I've always loved that headline: it was above the first piece I ever filed in a publication, a column in Arabian Computer News - back in 1986, would you believe it.
Showtime TV has called for content piracy to be eradicated in the Middle East according to Arabianbusiness.com, that most wonderful of Middle East business focused websites. With Showtime and Orbit having a massive vested interest in the cessation of the widespread satellite TV piracy in the region, you'd have thought they'd have made a damn sight more fuss about it years ago: we were working on (successful, natch) campaigns, for the BSA, to change the region's intellectual property (IP) laws so that the ICT industry in the region could survive. I can't say that Showtime et al have been anything like as active or inventive - and calling on regional governments to do something that's in your unilateral interest is something we learned (many, many years ago) simply won't work.
What fascinates me, he who is to be moderating a session on broadband adoption at next week's Media and Telecoms Convergence Forum in Amman, is that the TV companies have absolutely nothing to sell the telcos. The telcos desperately want ready made streams of content to make their DSL offerings relevant and to build 'value for money' bundles for subscribers. The TV companies want to sell content to subscribers. But in the Middle East, the TV companies have got no reason to trust telcos to become their delivery platform and the telco's can't sell subscribers something they're already getting for free. It just ain't happenin'...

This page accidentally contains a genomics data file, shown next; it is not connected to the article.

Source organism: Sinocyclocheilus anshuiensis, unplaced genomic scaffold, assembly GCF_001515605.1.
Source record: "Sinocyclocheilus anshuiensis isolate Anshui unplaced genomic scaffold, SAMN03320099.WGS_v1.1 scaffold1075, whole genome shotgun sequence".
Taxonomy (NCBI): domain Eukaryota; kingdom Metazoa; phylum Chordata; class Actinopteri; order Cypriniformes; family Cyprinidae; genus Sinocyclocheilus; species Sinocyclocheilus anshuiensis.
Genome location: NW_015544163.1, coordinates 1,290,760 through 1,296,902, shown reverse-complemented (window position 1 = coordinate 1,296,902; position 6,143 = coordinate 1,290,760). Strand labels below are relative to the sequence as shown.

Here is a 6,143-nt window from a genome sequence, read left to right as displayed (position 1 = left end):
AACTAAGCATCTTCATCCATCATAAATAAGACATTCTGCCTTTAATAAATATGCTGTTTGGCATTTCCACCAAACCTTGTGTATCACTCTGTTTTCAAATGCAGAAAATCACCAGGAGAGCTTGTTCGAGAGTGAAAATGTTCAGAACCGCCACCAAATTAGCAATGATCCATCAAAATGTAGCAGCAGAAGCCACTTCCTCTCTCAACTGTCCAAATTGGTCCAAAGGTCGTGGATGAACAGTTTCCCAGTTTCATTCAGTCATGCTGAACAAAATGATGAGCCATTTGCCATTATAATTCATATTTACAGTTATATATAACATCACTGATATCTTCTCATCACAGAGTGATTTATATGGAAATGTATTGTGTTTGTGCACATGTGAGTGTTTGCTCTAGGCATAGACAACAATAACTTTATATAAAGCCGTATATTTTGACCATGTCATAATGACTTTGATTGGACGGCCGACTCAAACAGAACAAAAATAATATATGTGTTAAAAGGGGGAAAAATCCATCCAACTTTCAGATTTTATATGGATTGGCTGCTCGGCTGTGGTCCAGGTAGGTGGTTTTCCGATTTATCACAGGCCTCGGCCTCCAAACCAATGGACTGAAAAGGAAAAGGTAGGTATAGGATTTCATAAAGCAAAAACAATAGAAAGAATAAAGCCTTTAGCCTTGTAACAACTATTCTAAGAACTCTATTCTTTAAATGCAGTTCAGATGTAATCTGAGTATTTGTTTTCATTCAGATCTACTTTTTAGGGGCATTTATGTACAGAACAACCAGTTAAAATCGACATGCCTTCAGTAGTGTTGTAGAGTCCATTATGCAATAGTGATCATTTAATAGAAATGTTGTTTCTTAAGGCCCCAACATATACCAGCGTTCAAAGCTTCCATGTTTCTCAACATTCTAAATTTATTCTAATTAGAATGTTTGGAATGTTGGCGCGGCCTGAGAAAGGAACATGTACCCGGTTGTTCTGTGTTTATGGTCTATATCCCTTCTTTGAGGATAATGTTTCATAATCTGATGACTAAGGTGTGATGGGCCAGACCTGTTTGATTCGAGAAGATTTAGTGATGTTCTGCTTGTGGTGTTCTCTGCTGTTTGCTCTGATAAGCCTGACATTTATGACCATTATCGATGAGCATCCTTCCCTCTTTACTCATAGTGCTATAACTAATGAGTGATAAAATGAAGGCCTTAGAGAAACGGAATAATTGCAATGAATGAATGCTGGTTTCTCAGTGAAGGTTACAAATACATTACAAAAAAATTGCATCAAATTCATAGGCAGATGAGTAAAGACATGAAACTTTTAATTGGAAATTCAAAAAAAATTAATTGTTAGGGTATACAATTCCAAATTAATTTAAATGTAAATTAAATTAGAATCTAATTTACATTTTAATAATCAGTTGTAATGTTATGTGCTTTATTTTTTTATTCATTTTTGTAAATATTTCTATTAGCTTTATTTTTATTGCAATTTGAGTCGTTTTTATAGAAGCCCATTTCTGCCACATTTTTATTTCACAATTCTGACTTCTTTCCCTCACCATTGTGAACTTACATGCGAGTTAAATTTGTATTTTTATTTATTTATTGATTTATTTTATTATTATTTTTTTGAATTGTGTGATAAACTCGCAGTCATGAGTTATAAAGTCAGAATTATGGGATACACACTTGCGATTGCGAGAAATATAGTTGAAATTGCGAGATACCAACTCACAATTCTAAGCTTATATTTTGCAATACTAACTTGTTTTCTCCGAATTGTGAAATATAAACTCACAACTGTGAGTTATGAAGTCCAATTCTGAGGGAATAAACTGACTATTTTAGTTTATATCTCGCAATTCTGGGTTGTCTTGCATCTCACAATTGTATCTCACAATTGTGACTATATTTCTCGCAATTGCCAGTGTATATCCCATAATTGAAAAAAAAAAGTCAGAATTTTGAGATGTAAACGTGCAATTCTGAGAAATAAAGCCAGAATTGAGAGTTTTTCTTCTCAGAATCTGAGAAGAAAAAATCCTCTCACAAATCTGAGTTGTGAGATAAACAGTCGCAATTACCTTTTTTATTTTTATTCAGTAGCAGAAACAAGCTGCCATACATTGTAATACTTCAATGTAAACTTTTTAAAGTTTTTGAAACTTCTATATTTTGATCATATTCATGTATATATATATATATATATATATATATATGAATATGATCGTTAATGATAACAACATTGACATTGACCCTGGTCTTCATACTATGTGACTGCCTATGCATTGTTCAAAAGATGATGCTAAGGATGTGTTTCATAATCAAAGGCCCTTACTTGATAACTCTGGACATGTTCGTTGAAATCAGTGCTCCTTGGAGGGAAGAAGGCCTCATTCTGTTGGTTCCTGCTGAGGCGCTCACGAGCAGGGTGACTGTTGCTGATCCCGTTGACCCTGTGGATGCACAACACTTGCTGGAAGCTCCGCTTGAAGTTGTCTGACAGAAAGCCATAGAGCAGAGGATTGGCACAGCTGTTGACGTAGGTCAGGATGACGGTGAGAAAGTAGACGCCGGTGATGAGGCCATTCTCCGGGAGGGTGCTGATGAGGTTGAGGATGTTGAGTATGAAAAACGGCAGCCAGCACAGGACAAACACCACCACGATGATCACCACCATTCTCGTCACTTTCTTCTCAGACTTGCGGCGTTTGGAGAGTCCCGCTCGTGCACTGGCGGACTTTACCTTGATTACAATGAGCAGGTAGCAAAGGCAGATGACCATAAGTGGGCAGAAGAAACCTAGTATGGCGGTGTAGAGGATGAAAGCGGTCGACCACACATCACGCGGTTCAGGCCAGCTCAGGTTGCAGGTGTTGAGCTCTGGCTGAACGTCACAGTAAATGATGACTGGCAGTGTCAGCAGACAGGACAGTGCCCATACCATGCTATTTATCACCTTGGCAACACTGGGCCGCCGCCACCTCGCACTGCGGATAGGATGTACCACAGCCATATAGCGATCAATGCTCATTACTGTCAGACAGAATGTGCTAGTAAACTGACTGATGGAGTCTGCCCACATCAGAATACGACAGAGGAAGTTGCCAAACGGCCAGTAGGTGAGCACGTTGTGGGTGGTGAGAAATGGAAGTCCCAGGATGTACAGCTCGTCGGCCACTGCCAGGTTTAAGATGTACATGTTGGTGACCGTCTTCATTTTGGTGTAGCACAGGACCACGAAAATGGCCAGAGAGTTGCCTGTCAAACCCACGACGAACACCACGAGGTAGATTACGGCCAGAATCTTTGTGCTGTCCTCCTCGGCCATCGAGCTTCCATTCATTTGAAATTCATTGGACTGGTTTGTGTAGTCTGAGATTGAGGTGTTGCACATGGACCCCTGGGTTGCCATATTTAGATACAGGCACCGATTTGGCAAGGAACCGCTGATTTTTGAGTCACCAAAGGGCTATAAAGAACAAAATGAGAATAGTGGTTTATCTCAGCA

Sure, content piracy in the region has got to end. What I think might be interesting is if it ends because nobody wants the pirate content as a conseqence of our already finding something much more interesting, relevant and vibrant - the content we create for ourselves.
Will Web 2.0 rule? Or will we all troop obediently back to Desperate Housewives and game shows at $20 a month?